Recently we have shown that for the case of ultrathin metal films pattern formation under two beam laser interference irradiation proceeds by the formation of elongated wire like structures during the early stages (small number of laser pulses) of laser irradiation. The length scale separating the wires is determined by the interference length scale and the dominant mass transport mechanism is thermocapillary flow under the periodic laser intensity distribution. For longer irradiations (large number of laser pulses) the wires break up into droplets by a Rayleigh like instability leading to the formation of lD patterns which show long range order due to fringes and short range order due to the Rayleigh like instability. However in the case of three beam irradiation the formation of the elongated wire like structures is suppressed and thermocapillary flow is presumed to be the primary mechanism of patterning. This results in patterns with 2D order.

For the 1D pattern the particles form along lines separated by about 416 nm consistent with the two beam interference conditions in this experiment. The average particle diameter was ~139 nm. The orientation and spacings of the periodic features were consistent with the geometry of the three beam patterns. The 2D pattern was better developed than the 1D pattern and the particle diameter followed a bimodal distribution (with averages of ~143 and ~65 nm a much smaller volume fraction of smaller particles was also present. The improved spatial order for the three beam over the two beam case is presumed to be due to the intrinsically different mechanisms in play for the two cases. As noted above the two beam patterns form as a result of thermocapillary flow and therom.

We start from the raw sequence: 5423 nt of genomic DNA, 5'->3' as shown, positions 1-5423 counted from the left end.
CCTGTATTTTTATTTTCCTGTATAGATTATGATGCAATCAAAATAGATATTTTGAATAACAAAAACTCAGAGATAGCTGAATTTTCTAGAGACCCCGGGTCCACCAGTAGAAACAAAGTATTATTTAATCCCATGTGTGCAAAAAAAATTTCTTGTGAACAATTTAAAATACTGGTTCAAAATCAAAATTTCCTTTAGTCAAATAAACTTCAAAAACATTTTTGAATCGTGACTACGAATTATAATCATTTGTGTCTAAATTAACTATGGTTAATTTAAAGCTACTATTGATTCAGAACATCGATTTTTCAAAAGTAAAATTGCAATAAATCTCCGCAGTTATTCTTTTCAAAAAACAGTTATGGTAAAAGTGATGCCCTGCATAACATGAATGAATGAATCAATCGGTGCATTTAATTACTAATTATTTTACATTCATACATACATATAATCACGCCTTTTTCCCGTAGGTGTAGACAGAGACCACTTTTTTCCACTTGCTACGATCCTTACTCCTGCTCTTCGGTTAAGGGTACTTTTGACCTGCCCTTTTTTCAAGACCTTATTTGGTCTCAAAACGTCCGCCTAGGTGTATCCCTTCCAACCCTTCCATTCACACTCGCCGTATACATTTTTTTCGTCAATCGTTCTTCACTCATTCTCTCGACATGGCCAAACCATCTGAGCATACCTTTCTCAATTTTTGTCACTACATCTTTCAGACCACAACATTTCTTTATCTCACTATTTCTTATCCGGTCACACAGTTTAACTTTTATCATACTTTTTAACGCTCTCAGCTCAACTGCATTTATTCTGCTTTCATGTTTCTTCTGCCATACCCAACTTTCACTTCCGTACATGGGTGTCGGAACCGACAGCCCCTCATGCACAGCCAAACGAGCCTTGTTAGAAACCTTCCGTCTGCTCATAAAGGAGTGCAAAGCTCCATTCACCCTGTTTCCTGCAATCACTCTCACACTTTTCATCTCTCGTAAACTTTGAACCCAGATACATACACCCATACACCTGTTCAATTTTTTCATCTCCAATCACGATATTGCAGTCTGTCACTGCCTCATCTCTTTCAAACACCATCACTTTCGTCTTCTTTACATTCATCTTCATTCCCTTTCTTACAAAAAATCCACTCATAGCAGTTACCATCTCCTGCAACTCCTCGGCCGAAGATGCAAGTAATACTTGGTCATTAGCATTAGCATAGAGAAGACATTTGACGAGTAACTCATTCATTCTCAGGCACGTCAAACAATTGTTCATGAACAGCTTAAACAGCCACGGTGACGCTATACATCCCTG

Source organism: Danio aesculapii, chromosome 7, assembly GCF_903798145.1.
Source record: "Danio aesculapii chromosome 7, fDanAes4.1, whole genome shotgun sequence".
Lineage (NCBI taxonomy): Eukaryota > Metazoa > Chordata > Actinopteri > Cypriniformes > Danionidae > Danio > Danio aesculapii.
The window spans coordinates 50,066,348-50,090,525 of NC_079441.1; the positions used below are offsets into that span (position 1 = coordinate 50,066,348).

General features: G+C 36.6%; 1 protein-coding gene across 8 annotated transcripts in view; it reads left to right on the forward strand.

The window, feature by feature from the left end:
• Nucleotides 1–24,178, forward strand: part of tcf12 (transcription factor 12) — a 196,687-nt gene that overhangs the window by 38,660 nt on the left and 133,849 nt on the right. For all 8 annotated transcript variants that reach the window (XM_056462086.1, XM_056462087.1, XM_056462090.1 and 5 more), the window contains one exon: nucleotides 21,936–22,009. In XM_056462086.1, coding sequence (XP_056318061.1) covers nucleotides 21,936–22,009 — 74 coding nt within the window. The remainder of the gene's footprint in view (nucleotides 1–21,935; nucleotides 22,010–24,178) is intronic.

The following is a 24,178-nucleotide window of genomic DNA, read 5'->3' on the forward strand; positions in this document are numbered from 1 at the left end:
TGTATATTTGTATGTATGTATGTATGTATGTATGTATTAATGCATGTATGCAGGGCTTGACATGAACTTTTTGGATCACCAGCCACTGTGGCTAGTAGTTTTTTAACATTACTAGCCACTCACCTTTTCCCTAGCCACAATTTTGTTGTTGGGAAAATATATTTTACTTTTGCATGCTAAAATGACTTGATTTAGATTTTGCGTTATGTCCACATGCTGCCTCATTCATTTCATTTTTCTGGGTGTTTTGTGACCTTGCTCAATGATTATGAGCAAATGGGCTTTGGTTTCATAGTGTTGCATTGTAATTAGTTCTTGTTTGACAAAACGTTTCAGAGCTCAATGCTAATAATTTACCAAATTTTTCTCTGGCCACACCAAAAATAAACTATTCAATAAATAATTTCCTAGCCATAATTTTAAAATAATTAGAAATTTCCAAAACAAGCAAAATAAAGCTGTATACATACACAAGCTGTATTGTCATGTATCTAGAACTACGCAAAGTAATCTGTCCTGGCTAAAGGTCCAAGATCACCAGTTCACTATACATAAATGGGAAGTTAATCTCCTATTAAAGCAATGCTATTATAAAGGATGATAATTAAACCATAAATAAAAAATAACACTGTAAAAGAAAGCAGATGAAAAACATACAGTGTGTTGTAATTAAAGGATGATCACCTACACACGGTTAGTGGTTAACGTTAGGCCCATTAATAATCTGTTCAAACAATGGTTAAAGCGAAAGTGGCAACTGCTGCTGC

Rayleigh like instability. On the other hand the three beam appears to be primarily due to thermocapillary flow as is confirmed by the spatial length scales found in the patterns. However improved processing parameters including better control of the intensity of each incident laser beam optimized fluence irradiation time and initial film thickness are presently under investigation to determine if monomodal particle size distributions and improved patterns can be achieved for the case of Cu. While the periodic spacigs are determined by the interference beam geometry (for the three beam case) the diameter and separation of the particles along the lines appear to be controlled by the film thickness as demonstrated in figure l(c). Therefore the size and areal density of the Cu nanocrystals could also be potentially controlled by experimental variables. In the present experiments patterned areas are restricted to several regions of approximately 100 × 100 m2 or smaller in area. This limitation is primarily due to the spatial inhomogeneity of the laser beam intensity and is not an intrinsic limitation of the processing technique. By using laser sources that can provide higher spatial beam homogeneity along with spatial filtering techniques significant increase in the size of the patterned areas should be possible.